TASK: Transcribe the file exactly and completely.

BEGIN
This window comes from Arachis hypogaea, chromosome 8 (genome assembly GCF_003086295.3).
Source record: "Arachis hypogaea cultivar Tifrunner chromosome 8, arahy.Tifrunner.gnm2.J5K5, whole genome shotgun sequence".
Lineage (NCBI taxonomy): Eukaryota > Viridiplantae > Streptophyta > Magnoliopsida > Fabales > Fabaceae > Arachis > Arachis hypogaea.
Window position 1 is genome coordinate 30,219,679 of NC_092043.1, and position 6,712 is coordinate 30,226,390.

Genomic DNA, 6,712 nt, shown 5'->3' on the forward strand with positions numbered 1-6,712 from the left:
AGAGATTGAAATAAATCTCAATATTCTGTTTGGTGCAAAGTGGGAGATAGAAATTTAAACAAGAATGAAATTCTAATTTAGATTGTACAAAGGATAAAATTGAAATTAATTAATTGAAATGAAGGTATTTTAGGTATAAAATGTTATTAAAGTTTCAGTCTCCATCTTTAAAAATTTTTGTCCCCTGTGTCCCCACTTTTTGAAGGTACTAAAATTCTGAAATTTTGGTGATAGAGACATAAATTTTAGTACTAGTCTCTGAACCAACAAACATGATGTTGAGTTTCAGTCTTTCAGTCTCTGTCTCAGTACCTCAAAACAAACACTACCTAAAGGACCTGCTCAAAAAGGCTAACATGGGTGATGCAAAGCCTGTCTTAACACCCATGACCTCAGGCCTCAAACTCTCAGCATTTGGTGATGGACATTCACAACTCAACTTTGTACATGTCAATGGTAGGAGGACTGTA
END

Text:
This window comes from Arachis hypogaea, chromosome 8 (genome assembly GCF_003086295.3).
Source record: "Arachis hypogaea cultivar Tifrunner chromosome 8, arahy.Tifrunner.gnm2.J5K5, whole genome shotgun sequence".
Lineage (NCBI taxonomy): Eukaryota > Viridiplantae > Streptophyta > Magnoliopsida > Fabales > Fabaceae > Arachis > Arachis hypogaea.
Window position 1 is genome coordinate 30,219,679 of NC_092043.1, and position 6,712 is coordinate 30,226,390.

Genomic DNA, 6,712 nt, shown 5'->3' on the forward strand with positions numbered 1-6,712 from the left:
AGAGATTGAAATAAATCTCAATATTCTGTTTGGTGCAAAGTGGGAGATAGAAATTTAAACAAGAATGAAATTCTAATTTAGATTGTACAAAGGATAAAATTGAAATTAATTAATTGAAATGAAGGTATTTTAGGTATAAAATGTTATTAAAGTTTCAGTCTCCATCTTTAAAAATTTTTGTCCCCTGTGTCCCCACTTTTTGAAGGTACTAAAATTCTGAAATTTTGGTGATAGAGACATAAATTTTAGTACTAGTCTCTGAACCAACAAACATGATGTTGAGTTTCAGTCTTTCAGTCTCTGTCTCAGTACCTCAAAACAAACACTACCTAAAGGACCTGCTCAAAAAGGCTAACATGGGTGATGCAAAGCCTGTCTTAACACCCATGACCTCAGGCCTCAAACTCTCAGCATTTGGTGATGGACATTCACAACTCAACTTTGTACATGTCAATGGTAGGAGGACTGTA